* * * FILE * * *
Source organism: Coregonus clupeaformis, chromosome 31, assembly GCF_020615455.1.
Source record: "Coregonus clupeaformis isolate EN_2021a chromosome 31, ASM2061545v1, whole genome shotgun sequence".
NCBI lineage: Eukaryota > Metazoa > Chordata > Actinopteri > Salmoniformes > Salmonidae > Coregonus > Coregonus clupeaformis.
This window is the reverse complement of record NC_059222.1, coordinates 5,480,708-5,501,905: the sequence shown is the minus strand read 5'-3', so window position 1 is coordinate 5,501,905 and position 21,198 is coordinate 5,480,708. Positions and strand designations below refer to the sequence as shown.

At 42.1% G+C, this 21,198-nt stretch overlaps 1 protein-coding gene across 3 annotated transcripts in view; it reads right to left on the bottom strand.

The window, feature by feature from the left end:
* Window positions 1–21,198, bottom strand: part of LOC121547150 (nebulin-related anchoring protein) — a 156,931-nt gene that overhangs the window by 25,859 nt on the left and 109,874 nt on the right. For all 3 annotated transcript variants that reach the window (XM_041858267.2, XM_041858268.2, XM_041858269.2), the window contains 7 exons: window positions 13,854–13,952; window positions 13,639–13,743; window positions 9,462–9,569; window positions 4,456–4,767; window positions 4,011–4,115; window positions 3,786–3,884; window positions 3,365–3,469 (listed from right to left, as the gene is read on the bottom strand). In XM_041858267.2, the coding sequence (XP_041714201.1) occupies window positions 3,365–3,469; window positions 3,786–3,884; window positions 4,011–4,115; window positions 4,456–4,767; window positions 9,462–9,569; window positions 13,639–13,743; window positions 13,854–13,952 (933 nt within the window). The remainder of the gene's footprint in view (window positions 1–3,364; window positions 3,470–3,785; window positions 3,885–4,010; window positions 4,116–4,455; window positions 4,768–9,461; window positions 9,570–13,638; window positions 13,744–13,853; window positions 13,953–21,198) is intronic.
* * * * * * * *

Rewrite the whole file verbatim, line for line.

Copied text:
Source organism: Coregonus clupeaformis, chromosome 31, assembly GCF_020615455.1.
Source record: "Coregonus clupeaformis isolate EN_2021a chromosome 31, ASM2061545v1, whole genome shotgun sequence".
NCBI lineage: Eukaryota > Metazoa > Chordata > Actinopteri > Salmoniformes > Salmonidae > Coregonus > Coregonus clupeaformis.
This window is the reverse complement of record NC_059222.1, coordinates 5,480,708-5,501,905: the sequence shown is the minus strand read 5'-3', so window position 1 is coordinate 5,501,905 and position 21,198 is coordinate 5,480,708. Positions and strand designations below refer to the sequence as shown.

At 42.1% G+C, this 21,198-nt stretch overlaps 1 protein-coding gene across 3 annotated transcripts in view; it reads right to left on the bottom strand.

The window, feature by feature from the left end:
* Window positions 1–21,198, bottom strand: part of LOC121547150 (nebulin-related anchoring protein) — a 156,931-nt gene that overhangs the window by 25,859 nt on the left and 109,874 nt on the right. For all 3 annotated transcript variants that reach the window (XM_041858267.2, XM_041858268.2, XM_041858269.2), the window contains 7 exons: window positions 13,854–13,952; window positions 13,639–13,743; window positions 9,462–9,569; window positions 4,456–4,767; window positions 4,011–4,115; window positions 3,786–3,884; window positions 3,365–3,469 (listed from right to left, as the gene is read on the bottom strand). In XM_041858267.2, the coding sequence (XP_041714201.1) occupies window positions 3,365–3,469; window positions 3,786–3,884; window positions 4,011–4,115; window positions 4,456–4,767; window positions 9,462–9,569; window positions 13,639–13,743; window positions 13,854–13,952 (933 nt within the window). The remainder of the gene's footprint in view (window positions 1–3,364; window positions 3,470–3,785; window positions 3,885–4,010; window positions 4,116–4,455; window positions 4,768–9,461; window positions 9,570–13,638; window positions 13,744–13,853; window positions 13,953–21,198) is intronic.